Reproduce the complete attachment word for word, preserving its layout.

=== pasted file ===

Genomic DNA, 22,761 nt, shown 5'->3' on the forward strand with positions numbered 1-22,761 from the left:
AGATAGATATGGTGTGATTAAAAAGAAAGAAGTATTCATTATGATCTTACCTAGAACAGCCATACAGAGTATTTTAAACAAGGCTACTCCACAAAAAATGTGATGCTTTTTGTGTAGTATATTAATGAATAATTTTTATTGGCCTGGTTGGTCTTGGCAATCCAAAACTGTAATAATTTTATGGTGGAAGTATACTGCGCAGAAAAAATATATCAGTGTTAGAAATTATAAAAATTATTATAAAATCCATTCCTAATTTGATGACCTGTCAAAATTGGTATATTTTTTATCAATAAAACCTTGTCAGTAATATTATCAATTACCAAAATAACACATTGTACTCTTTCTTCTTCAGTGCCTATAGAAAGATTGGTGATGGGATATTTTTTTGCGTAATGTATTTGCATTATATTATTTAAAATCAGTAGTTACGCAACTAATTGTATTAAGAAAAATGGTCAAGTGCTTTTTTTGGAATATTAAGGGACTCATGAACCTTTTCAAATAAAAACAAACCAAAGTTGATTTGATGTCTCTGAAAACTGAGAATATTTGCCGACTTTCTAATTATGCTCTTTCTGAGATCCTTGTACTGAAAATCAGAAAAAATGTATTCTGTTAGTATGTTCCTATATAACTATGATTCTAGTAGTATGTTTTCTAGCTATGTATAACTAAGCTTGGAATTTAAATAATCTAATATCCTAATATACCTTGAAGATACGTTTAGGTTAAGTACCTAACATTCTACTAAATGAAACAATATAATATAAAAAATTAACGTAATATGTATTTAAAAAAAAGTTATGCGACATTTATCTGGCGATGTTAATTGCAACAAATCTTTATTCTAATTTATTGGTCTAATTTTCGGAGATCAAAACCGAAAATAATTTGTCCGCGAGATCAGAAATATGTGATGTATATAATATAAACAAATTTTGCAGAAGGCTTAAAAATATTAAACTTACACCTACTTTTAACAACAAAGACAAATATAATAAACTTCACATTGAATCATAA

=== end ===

Genomic DNA, 22,761 nt, shown 5'->3' on the forward strand with positions numbered 1-22,761 from the left:
AGATAGATATGGTGTGATTAAAAAGAAAGAAGTATTCATTATGATCTTACCTAGAACAGCCATACAGAGTATTTTAAACAAGGCTACTCCACAAAAAATGTGATGCTTTTTGTGTAGTATATTAATGAATAATTTTTATTGGCCTGGTTGGTCTTGGCAATCCAAAACTGTAATAATTTTATGGTGGAAGTATACTGCGCAGAAAAAATATATCAGTGTTAGAAATTATAAAAATTATTATAAAATCCATTCCTAATTTGATGACCTGTCAAAATTGGTATATTTTTTATCAATAAAACCTTGTCAGTAATATTATCAATTACCAAAATAACACATTGTACTCTTTCTTCTTCAGTGCCTATAGAAAGATTGGTGATGGGATATTTTTTTGCGTAATGTATTTGCATTATATTATTTAAAATCAGTAGTTACGCAACTAATTGTATTAAGAAAAATGGTCAAGTGCTTTTTTTGGAATATTAAGGGACTCATGAACCTTTTCAAATAAAAACAAACCAAAGTTGATTTGATGTCTCTGAAAACTGAGAATATTTGCCGACTTTCTAATTATGCTCTTTCTGAGATCCTTGTACTGAAAATCAGAAAAAATGTATTCTGTTAGTATGTTCCTATATAACTATGATTCTAGTAGTATGTTTTCTAGCTATGTATAACTAAGCTTGGAATTTAAATAATCTAATATCCTAATATACCTTGAAGATACGTTTAGGTTAAGTACCTAACATTCTACTAAATGAAACAATATAATATAAAAAATTAACGTAATATGTATTTAAAAAAAAGTTATGCGACATTTATCTGGCGATGTTAATTGCAACAAATCTTTATTCTAATTTATTGGTCTAATTTTCGGAGATCAAAACCGAAAATAATTTGTCCGCGAGATCAGAAATATGTGATGTATATAATATAAACAAATTTTGCAGAAGGCTTAAAAATATTAAACTTACACCTACTTTTAACAACAAAGACAAATATAATAAACTTCACATTGAATCATAA